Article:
NEW

CMS Shares Proposed ASC, HOPD Payment Rule

On August 4, 2020, the Centers for Medicare & Medicaid Services (CMS) proposed policies that are consistent with the directives in President Donald Trump’s Executive Order “Protecting and Improving Medicare for Our Nation’s Seniors,” that aims to increase choice,...

Baylor College of Medicine Enrolling Patients in Study to train AI in assisting breast cancer surgery

The vast majority of breast cancer patients will undergo surgery as part of their treatment, and most of those patients will choose a lumpectomy to remove the tumor and conserve the breast. A surgical oncologist at Baylor College of Medicine is enrolling patients in a...

Ethicon Powered Staplers Associated with Lower Rate of Bleeding Complications During Sleeve Gastrectomy

Ethicon’s ECHELON Powered Stapler with Gripping Surface Technology (GST) reloads was associated with a lower rate of bleeding-related complications than Medtronic’s Signia Stapling System with Tri-Staple among patients undergoing laparoscopic sleeve gastrectomy for...

ECRI Helps Reduce Costs Amid Pandemic

ECRI recently released an enhanced value analysis workflow solution that drives team transparency, clinical engagement and improves efficiency of the medical product decision-making process. ECRI’s Value Analysis Workflow empowers supply chain leaders, value analysis...

4 Common Fitness Myths Debunked

Courtesy of BPT

Weight-loss tips, fad diets and more – these days, they’re everywhere you look. And most of it is false information. In fact, the average American wrongly assumes a daily workout must be 95 minutes or more to be impactful, according to a new study conducted by Planet Fitness.

Americans express growing frustration with fad fitness, social media “fitspiration” and the many myths believed to be true about health and wellness. Here are some commonly held misconceptions about fitness and the real truth behind them:

Myth 1: You have to put in a lot of time to get results.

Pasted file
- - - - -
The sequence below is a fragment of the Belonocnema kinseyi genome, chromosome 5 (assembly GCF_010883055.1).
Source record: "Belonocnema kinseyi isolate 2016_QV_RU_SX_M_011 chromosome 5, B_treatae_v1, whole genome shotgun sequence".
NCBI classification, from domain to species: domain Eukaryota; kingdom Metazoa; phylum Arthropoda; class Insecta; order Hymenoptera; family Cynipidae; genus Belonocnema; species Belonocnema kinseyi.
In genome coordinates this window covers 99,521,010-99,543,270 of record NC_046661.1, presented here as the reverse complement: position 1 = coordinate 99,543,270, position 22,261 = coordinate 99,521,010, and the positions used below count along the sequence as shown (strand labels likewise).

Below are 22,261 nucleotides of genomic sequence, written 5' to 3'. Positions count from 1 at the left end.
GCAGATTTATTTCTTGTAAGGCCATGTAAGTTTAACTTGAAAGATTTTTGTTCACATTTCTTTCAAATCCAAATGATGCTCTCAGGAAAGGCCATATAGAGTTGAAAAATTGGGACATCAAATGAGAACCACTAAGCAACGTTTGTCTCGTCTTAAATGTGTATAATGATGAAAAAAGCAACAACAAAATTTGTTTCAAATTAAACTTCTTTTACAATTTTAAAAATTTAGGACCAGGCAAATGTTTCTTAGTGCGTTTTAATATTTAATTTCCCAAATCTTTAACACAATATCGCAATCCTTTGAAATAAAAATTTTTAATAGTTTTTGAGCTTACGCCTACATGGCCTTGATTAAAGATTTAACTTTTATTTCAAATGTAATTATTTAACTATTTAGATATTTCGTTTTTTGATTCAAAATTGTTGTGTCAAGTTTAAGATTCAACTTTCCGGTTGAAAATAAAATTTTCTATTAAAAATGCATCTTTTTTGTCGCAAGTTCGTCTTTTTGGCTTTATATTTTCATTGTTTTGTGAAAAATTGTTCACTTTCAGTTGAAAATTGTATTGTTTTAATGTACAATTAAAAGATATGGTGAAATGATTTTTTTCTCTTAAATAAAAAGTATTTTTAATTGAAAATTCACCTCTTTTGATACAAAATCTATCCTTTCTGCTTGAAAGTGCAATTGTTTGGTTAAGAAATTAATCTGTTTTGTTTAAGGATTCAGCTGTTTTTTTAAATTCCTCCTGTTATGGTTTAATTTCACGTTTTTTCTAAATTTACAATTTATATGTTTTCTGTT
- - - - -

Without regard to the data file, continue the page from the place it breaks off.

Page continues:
On average, Americans believe they need to work out for 95 minutes for it to even be beneficial. And those who don’t currently belong to a gym think a single, solid workout requires two full hours of exercise to be effective. However, recent guidelines from the U.S. Department of Health and Human Services note that just 10 minutes of exercise will help raise your heart rate and maintain fitness levels.

Myth 2: Working out is like a five-day work week.

Nearly half of Americans believe you need to work out more than five times a week in order for it to be effective – and that’s just not true. Every single episode of physical activity can provide temporary improvements in cognitive function and levels of anxiety. “You don’t have to work out seven days a week, two hours a day, to get healthy,” says Chris Rondeau, chief executive officer of Planet Fitness. “The truth is that fitness can be fun, affordable, non-intimidating and not all consuming. The key is to just get started and know that every minute truly matters, and over time, can have a significant positive impact.”

Myth 3: Fitness needs to be a competition.

Studies show that head-to-head challenges are demotivating to the majority of Americans who don’t currently belong to a gym. In fact, 68 percent find leaderboards specifically demotivating. When it comes to individual health, all activity counts, not just your position on a scoreboard. Find physical activity that is motivating and fun for you.

Myth 4: Social media helps spread the message of health and wellness.

Quite the opposite. Common “fitspo” phrases such as, “no pain, no gain” or “nothing tastes as good as skinny feels” are ineffective, according to most Americans. On the flip side, 65 percent say that inspirational messaging like “investing in yourself” and “a year from now, you’ll be glad you started today,” is motivating.
“People can work out on their own terms and live healthy, happy lives, versus perpetuating certain myths that you should be ‘living to work out,’ “ says Rondeau. “It’s this mentality that has kept the majority of Americans from believing that they, too, can take that first step toward better health.”

Previous

Next

Submit a Comment

Your email address will not be published. Required fields are marked *

X